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Isabel Long Mystery Series, Mystery

Why Not Free?

In mid-March I gave away the Kindle version of Chasing the Case — the first in the Isabel Long Mystery Series — for free. Prior to that experience, I wondered why authors would make their books free for a limited time. What’s the incentive? The answer is to reach more readers and, of course, sales.

For readers who subscribe to Kindle Unlimited, the pages they read from picking up Chasing the Case added up. My hope also was that readers who took advantage of the offer would get hooked on the series and it was evident that happened when Kindle readers bought Redneck’s Revenge and Checking the Traps. People even bought books not in the series. Now that was exciting.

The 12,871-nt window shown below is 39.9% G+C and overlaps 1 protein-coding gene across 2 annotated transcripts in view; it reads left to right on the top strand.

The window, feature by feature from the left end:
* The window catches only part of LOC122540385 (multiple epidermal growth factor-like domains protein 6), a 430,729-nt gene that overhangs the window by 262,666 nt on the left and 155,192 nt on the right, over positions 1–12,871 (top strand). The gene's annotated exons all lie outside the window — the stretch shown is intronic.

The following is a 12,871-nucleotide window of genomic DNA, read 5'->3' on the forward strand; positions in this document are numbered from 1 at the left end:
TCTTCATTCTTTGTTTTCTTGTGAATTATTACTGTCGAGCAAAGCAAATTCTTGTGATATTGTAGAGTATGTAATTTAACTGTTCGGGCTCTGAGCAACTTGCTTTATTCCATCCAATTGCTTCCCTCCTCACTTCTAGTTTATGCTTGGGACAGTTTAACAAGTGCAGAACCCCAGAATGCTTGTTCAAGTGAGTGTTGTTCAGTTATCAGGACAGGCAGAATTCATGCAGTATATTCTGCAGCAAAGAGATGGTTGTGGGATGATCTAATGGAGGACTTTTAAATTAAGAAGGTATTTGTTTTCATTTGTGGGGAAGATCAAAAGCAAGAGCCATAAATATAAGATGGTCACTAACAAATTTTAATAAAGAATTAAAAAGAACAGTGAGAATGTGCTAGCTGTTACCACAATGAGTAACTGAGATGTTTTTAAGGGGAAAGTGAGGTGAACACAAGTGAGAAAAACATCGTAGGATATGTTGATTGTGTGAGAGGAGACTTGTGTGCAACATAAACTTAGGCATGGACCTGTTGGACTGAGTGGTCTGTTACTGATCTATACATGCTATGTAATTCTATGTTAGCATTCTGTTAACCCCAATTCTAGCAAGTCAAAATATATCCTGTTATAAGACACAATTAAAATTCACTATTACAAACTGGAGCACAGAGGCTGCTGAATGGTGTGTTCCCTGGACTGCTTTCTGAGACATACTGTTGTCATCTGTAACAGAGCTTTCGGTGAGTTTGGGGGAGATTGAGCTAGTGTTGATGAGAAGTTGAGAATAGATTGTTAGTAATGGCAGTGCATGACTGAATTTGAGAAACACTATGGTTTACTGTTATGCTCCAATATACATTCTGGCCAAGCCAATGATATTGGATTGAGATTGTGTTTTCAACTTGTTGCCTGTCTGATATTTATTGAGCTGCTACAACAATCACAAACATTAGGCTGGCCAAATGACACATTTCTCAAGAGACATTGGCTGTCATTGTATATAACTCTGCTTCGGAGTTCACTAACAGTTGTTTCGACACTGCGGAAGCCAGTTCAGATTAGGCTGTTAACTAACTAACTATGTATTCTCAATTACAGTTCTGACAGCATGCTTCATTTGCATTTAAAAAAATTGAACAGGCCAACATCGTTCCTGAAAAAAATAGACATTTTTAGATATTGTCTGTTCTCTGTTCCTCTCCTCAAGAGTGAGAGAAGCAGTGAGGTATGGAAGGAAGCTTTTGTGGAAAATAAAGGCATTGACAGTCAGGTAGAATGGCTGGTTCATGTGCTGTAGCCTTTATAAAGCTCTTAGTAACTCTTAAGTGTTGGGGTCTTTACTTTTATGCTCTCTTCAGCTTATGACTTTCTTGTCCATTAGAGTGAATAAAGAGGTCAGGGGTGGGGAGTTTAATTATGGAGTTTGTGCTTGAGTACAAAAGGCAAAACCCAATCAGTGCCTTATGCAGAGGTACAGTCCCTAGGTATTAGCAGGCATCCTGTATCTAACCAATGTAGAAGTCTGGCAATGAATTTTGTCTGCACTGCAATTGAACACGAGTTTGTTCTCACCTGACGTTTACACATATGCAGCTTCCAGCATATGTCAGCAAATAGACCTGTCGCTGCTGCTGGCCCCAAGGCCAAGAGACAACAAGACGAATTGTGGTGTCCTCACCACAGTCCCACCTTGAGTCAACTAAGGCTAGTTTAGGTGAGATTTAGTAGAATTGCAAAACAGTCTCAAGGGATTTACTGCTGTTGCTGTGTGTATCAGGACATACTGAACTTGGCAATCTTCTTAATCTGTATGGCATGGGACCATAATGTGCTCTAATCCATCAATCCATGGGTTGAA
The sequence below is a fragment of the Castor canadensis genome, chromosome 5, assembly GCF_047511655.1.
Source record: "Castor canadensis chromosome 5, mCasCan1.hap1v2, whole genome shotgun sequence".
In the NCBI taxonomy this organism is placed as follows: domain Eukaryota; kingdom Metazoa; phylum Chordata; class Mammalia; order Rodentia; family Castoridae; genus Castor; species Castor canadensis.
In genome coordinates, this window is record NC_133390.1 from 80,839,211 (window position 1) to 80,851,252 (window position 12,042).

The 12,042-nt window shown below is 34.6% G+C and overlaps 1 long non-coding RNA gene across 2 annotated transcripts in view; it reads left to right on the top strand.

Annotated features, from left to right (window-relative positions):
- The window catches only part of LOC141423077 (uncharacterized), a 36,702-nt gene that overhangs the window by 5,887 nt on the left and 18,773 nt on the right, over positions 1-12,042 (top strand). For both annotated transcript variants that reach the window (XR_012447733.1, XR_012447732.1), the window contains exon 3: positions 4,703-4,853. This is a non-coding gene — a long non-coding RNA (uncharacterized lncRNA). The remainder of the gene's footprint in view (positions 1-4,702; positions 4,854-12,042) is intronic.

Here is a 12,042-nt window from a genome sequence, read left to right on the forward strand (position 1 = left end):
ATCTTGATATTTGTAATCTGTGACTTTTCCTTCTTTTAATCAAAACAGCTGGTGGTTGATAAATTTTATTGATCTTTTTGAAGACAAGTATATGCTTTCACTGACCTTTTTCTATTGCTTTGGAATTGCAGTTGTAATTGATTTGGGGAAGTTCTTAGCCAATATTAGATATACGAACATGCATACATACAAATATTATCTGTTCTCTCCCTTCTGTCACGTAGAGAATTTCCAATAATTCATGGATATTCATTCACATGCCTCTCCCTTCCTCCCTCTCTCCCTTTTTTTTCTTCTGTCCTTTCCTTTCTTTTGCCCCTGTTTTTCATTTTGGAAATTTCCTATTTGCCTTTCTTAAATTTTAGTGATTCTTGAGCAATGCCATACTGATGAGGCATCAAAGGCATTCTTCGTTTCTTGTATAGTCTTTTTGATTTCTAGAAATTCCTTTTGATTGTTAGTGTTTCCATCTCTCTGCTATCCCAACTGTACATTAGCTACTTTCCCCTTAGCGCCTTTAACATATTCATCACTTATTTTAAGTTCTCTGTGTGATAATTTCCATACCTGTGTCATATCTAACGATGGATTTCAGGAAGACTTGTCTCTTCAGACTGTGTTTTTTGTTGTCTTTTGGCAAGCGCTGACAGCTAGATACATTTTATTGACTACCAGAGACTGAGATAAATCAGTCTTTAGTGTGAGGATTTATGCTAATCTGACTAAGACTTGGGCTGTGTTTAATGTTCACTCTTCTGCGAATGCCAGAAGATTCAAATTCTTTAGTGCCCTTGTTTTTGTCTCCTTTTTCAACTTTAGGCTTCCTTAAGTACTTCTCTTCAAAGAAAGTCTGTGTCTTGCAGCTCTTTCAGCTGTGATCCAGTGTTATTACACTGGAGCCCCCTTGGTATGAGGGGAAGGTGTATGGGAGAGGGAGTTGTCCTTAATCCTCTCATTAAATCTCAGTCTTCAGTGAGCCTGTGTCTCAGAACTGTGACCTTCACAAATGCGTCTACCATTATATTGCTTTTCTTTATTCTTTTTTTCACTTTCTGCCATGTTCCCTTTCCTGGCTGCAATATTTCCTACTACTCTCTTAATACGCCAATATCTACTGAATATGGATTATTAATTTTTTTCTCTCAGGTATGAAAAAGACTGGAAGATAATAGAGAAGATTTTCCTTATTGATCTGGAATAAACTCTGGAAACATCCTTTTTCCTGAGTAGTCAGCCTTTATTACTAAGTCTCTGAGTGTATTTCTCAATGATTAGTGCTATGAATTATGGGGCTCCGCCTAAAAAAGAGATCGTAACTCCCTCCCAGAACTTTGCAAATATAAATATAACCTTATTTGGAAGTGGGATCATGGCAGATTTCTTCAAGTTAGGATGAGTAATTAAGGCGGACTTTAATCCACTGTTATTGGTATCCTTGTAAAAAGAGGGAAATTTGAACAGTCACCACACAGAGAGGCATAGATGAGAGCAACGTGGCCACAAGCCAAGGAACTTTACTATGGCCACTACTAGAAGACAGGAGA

But let’s be realistic. You can’t depend on the positives of one promo to last forever. So I am doing it again. Kindle readers can get Chasing the Case for free June 13-14 (Saturday and Sunday).

I will be honest and say I did pay for promotion through Fussy Librarian and Freebooksy. Afterall both have a tremendous amount of book-loving followers — far more than my efforts at social media could generate. So now I am paying to give my book away … am I nuts? I will know when I get the final royalty numbers from my publisher.

And I am game to try again. Afterall, today I just sent the fourth book Killing the Story to my publishers at Darkstroke Books. There is still work to be done like final edits, covers etc. But it’s good to stir interest in the series.

I have appreciated the support people have given my writing. If you haven’t picked up Chasing the Case, here’s your chance for free. Here’s the link: http://mybook.to/chasingthecase